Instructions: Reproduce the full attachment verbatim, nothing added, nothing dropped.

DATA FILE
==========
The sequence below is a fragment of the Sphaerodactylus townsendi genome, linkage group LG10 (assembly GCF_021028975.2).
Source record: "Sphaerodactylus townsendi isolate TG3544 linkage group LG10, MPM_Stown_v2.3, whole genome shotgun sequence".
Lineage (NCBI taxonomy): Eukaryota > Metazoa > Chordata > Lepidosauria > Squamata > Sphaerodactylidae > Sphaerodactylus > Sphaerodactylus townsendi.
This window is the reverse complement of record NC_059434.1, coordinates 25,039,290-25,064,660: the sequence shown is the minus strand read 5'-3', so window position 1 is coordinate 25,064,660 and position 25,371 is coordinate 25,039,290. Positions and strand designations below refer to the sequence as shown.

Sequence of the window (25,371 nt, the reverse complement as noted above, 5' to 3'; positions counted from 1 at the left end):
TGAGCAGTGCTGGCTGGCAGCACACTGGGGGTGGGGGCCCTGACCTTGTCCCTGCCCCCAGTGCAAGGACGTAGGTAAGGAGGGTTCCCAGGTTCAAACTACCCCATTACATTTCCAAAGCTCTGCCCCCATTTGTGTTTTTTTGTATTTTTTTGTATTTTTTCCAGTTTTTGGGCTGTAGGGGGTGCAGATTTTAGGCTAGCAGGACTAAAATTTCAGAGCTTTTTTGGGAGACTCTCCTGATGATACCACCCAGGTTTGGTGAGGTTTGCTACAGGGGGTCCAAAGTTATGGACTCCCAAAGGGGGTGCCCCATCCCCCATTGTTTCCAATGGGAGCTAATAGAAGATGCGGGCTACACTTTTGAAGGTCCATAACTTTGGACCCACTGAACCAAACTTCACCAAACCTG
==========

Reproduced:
The sequence below is a fragment of the Sphaerodactylus townsendi genome, linkage group LG10 (assembly GCF_021028975.2).
Source record: "Sphaerodactylus townsendi isolate TG3544 linkage group LG10, MPM_Stown_v2.3, whole genome shotgun sequence".
Lineage (NCBI taxonomy): Eukaryota > Metazoa > Chordata > Lepidosauria > Squamata > Sphaerodactylidae > Sphaerodactylus > Sphaerodactylus townsendi.
This window is the reverse complement of record NC_059434.1, coordinates 25,039,290-25,064,660: the sequence shown is the minus strand read 5'-3', so window position 1 is coordinate 25,064,660 and position 25,371 is coordinate 25,039,290. Positions and strand designations below refer to the sequence as shown.

Sequence of the window (25,371 nt, the reverse complement as noted above, 5' to 3'; positions counted from 1 at the left end):
TGAGCAGTGCTGGCTGGCAGCACACTGGGGGTGGGGGCCCTGACCTTGTCCCTGCCCCCAGTGCAAGGACGTAGGTAAGGAGGGTTCCCAGGTTCAAACTACCCCATTACATTTCCAAAGCTCTGCCCCCATTTGTGTTTTTTTGTATTTTTTTGTATTTTTTCCAGTTTTTGGGCTGTAGGGGGTGCAGATTTTAGGCTAGCAGGACTAAAATTTCAGAGCTTTTTTGGGAGACTCTCCTGATGATACCACCCAGGTTTGGTGAGGTTTGCTACAGGGGGTCCAAAGTTATGGACTCCCAAAGGGGGTGCCCCATCCCCCATTGTTTCCAATGGGAGCTAATAGAAGATGCGGGCTACACTTTTGAAGGTCCATAACTTTGGACCCACTGAACCAAACTTCACCAAACCTG